Testing accuracy has improved to rival that of urine testing
Wisconsin Drug Testing Consortium (WDTC) is staying attuned to a proposed rulemaking change that is making its way through The Department of Transportation (DOT) approval process pertaining to the use of oral drug testing. The proposed changes cover Mandatory Guidelines for Federal Workplace Drug Testing Programs.
At the center of the proposal is the well-known issue of cheating on urine tests. Combined with privacy issues and shy bladder challenges inherent with completing these procedures at drug testing centers, oral drug testing has been on the DOT’s radar since 2004.
The science involved with oral drug testing has progressed to the point where it is now comparable to urine testing in the detection of drugs and alcohol. The ability for testers to directly observe oral drug testing fluid collection without the downsides of observing urine tests is a significant driver behind these efforts. The fact that oral drug testing is less expensive than urine tests may help compliance efforts as well.
The DOT will not require employers to use oral drug testing instead of urine testing, or for every test reason. Rather, DOT wants to offer employers flexibility to collect either type of specimen.
Oral drug testing is able to detect marijuana use
Marijuana usage has increased significantly as more states legalize its use for medical reasons, recreational use, or both. According to the Pew Research Center, about two-thirds of Americans believe marijuana should be legal, which was more than double the number who said so in 2000.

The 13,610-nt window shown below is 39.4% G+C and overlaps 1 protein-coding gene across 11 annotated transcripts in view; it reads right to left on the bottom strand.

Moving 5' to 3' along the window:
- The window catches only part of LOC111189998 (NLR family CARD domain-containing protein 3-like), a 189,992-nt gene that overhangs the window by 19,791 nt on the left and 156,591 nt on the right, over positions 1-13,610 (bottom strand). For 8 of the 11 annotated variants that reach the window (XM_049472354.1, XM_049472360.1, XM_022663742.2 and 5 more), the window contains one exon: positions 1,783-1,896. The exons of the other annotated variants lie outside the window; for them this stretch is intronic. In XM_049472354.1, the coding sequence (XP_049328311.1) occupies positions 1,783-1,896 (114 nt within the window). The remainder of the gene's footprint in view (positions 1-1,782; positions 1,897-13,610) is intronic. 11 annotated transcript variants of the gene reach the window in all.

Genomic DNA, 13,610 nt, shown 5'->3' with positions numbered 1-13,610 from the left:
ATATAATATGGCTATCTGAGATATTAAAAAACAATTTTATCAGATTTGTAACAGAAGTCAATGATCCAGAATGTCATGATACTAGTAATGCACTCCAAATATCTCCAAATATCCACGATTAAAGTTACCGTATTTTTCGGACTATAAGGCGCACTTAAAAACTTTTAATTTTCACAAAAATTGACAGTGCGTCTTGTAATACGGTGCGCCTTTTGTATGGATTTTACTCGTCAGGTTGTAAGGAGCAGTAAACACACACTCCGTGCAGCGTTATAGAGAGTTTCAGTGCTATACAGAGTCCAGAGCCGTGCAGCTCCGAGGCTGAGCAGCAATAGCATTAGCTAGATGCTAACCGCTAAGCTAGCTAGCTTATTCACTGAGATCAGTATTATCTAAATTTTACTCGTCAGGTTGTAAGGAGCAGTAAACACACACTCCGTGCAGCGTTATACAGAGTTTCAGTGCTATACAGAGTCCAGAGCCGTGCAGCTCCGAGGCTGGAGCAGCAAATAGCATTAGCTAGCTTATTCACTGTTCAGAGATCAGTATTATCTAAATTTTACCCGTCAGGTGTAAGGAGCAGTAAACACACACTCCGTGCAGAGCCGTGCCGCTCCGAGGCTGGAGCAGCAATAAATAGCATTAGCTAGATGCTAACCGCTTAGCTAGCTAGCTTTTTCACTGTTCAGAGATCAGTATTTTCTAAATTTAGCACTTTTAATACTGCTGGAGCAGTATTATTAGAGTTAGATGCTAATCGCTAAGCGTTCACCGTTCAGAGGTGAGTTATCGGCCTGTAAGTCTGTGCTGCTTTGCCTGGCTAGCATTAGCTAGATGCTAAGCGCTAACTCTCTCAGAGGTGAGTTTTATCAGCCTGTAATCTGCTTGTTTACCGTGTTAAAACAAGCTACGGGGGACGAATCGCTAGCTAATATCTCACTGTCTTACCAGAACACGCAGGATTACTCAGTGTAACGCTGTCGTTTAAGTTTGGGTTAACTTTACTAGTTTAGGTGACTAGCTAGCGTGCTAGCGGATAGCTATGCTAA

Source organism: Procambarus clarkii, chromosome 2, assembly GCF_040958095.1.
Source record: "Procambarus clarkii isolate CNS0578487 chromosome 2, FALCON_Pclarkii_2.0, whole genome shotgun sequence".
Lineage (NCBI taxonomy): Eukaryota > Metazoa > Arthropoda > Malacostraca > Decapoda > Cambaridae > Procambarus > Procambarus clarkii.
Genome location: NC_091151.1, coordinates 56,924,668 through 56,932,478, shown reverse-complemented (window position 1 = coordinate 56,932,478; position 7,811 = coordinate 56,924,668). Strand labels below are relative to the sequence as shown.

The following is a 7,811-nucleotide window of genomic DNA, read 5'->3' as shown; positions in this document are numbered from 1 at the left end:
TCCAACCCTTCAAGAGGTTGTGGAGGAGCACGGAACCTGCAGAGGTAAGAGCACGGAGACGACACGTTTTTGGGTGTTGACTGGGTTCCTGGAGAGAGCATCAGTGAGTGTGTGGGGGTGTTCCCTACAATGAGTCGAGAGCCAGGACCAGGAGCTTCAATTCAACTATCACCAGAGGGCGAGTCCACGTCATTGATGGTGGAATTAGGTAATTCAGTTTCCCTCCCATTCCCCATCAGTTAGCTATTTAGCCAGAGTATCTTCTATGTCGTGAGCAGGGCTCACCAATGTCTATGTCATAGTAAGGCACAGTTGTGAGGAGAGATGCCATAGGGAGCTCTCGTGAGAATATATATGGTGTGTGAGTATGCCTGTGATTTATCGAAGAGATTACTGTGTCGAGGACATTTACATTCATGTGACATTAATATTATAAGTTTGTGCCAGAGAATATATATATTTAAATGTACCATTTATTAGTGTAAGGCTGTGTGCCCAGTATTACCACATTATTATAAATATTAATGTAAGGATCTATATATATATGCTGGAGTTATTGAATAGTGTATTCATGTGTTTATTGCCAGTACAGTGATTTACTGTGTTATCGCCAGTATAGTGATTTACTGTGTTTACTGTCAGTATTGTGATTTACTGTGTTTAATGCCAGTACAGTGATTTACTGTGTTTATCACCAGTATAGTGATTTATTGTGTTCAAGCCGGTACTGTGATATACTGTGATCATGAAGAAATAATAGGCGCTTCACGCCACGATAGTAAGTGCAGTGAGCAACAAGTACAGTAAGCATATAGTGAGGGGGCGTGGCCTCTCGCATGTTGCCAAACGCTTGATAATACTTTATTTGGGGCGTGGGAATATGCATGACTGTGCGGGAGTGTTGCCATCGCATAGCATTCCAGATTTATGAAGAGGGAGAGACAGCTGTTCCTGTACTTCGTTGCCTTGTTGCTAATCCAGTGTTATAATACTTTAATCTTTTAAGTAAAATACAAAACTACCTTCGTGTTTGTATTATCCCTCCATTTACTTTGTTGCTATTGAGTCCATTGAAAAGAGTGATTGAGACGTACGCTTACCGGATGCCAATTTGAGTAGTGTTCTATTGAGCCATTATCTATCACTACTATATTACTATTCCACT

What makes marijuana a complicated issue when it comes to federal drug tests is the fact marijuana is illegal at the federal level, regardless of what your particular state’s laws say. That means that even if you can legally use marijuana in your state, it still is not legal as far as the DOT is concerned.
Testing positive for marijuana in a DOT-mandated random test disqualifies your driver from being on the road until they fulfill the return-to-work requirements. The oral drug testing window of detection for marijuana is 24 hours, compared with up to 67 days for urine testing detection.
Any qualified oral fluid collector can complete oral drug testing. The test does not have to take place at a drug testing center, as there are fewer requirements for oral fluid collection sites. This will be particularly useful when an employer determines that a DOT post-accident or a reasonable cause test is needed. Collections can take place at the scene of the accident or the incident.
We will keep our customers up to date on oral drug testing provisions as they are announced.
About Wisconsin Drug Testing Consortium
Wisconsin Drug Testing Consortium is an accredited, Certified Third Party Administrator (C-TPA), and specializes in DOT consortium management and Clearinghouse compliance; 100% electronic from your desktop portal; a variety of drug testing methods, including urine, hair and fingernails; post-accident testing; pre-employment drug tests; criminal background checks; supervisor training programs to keep employees compliant with DOT regulations; pre-employment DOT physicals; and paternity DNA testing.